Between km 78 and 158 we drove through the Blackstone Uplands The viewscape is just immense. I often comment as we drive through the Rockies along the Trans-Canada Highway that Canada has a tremendous amount of space and open, forested countryside. When you come up to the Yukon and the Northwest Territories and drive for hours with no towns, very few vehicles and open views like these you understand how true that is! We are truly blessed. Moose are not abundant in the Blackstone Uplands but they are sometimes seen feeding in this small lake. The lake is also a favourite place for waterfowl. There were several kinds of duck-type birds swimming on the far shore as well as three Tundra Swans. Even with my zoom lens they were too far away to photograph. About 150 bird species have been seen in the area.Chapman Lake is at km 116 and is the largest lake on the Dempster Highway. Aside from the establishment of the Dempster Highway, this alpine tundra environment has probably changed very little over the past 100,000 years or more. What we saw today is likely the same view the first people would have had as they roamed eastword from Asia, across the Bering land bridge, and into what is now the interior of Alaska, and northwestern Yukon. This area is on the migration route of the Woodland Caribou. The animals are all up at the Bering Sea at this time of year having calves and mating for next year, but you can see the trails (faint white lines) they travel on the side of the rocky scree of this mountainside. Personally, I think it would just be easier to follow the road… Red Creek and Sulpher Springs is at km 168 and the beginning of the Ogilvie River ecoregion. The brilliant orange-brown stain in the mud and the surrounding vegetation, for the next 25 kilometers, is the high parts of calcium, magnesium, bicarbonate, sulfate, hydrogen sulfide, sodium and chlorine in the water. Some of it is highly acidic as well. Don’t drink the water. Sapper Hill was named in 1971 in honour of the 3rd Royal Canadian Engineers who built the Ogilvie River bridge. “Sapper” is a nickname for an army engineer.
We stopped at the Engineer Creek Campground and had some lunch.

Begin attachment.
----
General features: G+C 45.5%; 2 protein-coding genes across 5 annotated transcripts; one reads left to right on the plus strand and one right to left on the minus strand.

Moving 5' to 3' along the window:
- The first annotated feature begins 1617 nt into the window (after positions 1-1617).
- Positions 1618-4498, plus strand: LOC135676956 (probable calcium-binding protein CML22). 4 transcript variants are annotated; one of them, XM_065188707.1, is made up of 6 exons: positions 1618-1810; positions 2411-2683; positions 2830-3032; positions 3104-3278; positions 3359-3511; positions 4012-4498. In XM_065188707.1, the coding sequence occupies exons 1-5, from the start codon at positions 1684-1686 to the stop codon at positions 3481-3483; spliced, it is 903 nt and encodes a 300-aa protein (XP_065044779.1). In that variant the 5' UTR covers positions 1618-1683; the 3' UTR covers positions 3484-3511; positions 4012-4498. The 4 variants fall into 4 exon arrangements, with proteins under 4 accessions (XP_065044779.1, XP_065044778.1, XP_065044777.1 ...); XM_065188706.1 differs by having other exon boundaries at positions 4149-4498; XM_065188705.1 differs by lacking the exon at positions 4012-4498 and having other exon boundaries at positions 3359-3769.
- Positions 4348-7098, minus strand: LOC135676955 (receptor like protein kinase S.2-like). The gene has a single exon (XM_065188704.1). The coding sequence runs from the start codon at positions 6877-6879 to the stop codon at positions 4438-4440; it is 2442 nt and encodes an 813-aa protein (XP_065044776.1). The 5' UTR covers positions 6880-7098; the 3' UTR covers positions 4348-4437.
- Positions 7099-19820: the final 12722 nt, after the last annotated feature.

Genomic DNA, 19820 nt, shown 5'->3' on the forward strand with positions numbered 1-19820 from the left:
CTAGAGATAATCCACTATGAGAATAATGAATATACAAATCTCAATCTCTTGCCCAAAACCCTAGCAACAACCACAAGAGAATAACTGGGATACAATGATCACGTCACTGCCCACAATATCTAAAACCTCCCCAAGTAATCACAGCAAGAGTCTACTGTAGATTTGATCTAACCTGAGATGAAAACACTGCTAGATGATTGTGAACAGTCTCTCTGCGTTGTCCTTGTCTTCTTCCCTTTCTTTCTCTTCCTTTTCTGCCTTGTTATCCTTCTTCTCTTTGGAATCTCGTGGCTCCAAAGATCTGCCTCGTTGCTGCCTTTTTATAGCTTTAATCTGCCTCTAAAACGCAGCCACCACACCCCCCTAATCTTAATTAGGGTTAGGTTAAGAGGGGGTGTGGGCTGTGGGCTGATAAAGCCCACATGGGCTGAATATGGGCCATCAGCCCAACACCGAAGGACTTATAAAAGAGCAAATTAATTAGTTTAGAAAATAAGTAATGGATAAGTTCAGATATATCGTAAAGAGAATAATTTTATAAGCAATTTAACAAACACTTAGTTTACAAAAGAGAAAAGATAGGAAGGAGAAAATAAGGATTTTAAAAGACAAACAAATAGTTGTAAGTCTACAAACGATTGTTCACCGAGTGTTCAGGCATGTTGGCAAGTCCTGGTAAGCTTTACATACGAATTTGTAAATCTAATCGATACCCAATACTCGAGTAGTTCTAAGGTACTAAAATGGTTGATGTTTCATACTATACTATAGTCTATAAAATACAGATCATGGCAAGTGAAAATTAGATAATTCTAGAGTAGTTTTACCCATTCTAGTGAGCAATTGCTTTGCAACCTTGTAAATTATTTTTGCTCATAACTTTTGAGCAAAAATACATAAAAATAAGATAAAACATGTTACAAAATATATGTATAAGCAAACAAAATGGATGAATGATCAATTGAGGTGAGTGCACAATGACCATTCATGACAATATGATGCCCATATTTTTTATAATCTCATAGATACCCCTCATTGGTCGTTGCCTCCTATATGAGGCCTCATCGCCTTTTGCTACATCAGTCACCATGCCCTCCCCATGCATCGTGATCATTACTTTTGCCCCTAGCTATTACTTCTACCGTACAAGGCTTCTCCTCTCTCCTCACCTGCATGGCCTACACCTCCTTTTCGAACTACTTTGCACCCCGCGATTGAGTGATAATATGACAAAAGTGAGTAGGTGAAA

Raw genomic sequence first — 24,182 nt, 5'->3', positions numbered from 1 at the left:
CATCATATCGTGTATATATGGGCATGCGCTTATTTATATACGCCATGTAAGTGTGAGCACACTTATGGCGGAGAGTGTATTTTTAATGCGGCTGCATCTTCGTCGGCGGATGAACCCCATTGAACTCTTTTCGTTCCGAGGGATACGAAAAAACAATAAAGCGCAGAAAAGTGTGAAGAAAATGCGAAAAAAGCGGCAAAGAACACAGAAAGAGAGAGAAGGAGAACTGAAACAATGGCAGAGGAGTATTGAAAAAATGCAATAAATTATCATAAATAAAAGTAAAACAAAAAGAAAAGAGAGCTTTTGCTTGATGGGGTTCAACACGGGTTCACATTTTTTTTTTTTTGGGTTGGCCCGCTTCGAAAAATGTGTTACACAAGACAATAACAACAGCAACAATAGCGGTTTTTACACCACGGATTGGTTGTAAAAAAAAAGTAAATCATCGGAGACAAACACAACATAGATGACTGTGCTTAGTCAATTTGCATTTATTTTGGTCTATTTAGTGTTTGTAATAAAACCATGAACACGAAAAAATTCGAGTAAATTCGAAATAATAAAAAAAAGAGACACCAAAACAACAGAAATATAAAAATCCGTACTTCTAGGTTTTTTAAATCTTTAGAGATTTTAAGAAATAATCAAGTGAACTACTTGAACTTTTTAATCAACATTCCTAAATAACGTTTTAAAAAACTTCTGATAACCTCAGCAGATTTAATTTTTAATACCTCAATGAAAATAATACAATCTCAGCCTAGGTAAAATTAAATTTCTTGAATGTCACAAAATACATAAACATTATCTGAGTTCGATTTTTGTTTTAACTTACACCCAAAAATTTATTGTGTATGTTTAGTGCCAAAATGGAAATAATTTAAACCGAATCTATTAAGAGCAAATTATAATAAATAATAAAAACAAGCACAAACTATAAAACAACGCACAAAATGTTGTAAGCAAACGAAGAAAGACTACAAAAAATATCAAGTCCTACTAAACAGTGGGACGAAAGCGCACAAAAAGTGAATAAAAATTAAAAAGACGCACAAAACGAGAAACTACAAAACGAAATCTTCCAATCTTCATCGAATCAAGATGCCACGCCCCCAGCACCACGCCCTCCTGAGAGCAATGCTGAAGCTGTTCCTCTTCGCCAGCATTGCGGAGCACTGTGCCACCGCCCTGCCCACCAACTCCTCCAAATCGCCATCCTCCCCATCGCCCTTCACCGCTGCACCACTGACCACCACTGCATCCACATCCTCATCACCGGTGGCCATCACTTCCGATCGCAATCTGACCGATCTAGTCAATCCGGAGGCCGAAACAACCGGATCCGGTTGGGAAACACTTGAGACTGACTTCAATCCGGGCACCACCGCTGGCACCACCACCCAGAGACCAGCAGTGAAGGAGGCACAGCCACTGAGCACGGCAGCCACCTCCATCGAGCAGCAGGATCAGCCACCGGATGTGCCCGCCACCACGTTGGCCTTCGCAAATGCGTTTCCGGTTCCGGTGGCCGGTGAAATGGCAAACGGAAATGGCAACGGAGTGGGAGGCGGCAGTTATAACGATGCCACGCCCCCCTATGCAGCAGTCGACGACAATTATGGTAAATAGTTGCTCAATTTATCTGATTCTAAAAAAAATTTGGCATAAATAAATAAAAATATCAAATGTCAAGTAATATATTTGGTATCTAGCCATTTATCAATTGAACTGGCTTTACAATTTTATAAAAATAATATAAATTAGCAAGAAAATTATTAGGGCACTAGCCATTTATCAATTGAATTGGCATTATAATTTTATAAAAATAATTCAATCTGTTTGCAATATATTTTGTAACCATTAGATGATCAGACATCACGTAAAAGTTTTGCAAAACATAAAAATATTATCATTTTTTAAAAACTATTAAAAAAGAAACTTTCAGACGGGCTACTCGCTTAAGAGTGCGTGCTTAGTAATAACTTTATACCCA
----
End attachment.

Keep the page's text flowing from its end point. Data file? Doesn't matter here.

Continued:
The wild roses are abundant here, but the stems are not at all friendly. Late June and early July is the best time to see the wildflowers.The thick, but spindly trees are called ‘drunken’ boreal forest. Since they are growing on the thin layer of dirt above the permafrost they are constantly shifting with the freezing and thawing of the soil that holds their shallow roots.Crossing Engineer Creek bridge over the Ogilvie River.These spires, towers, and spikes are called tors. They are the product of frost shattering. Water seeps into cracks and joints in the hard bedrock, then freezes and expands, forcing the rock apart until it falls down the slope. The larger, more solid blocks remain. All of these photos are posted here in the order I took them during the day. The variety of mountains and how quickly they change from one type to another is amazing.There is a pullout at km 221, called Elephant Rock. If we did not have our handy-dandy little travelogue booklet we would never have stopped here. There is a tor on a distant mountain ridge that has the shape, complete with trunk, of an elephant. You have to know where to look or you would never notice it. We could see it very clearly with the binoculars. The photos, even with maximum zoom, had to be cropped quite a bit. The Eagle Plain Plateau is the last of the ecoregions we drove through today. At the top of seven-mile hill (which is seven miles long and steep) is the Ogilvie-Peel viewpoint. We pulled into an unofficial pullout and looked out over the vast burn from the July 1991 fire that descimated 5,500 hectares of forest and was only one of many fires in the region. This burn was on both sides of the road for many, many kilometers. From the Ogilive viewpoint you can see the northern fringe of the Ogilivie Mountains and the valley of the Ogilvie and Peel rivers, which continues for 180 kilometers eastward. This car and trailer were parked at the Ogilvie viewpoint. Somebody needs a car wash.These little white flowers covered the hillside. The last 100 or so kilometers before we reach Eagle Plains at 5 pm was primarily forests on both sides of the road. All the lovely mountains were left behind. As I said, OH MY GOODNESS! what a glorious day.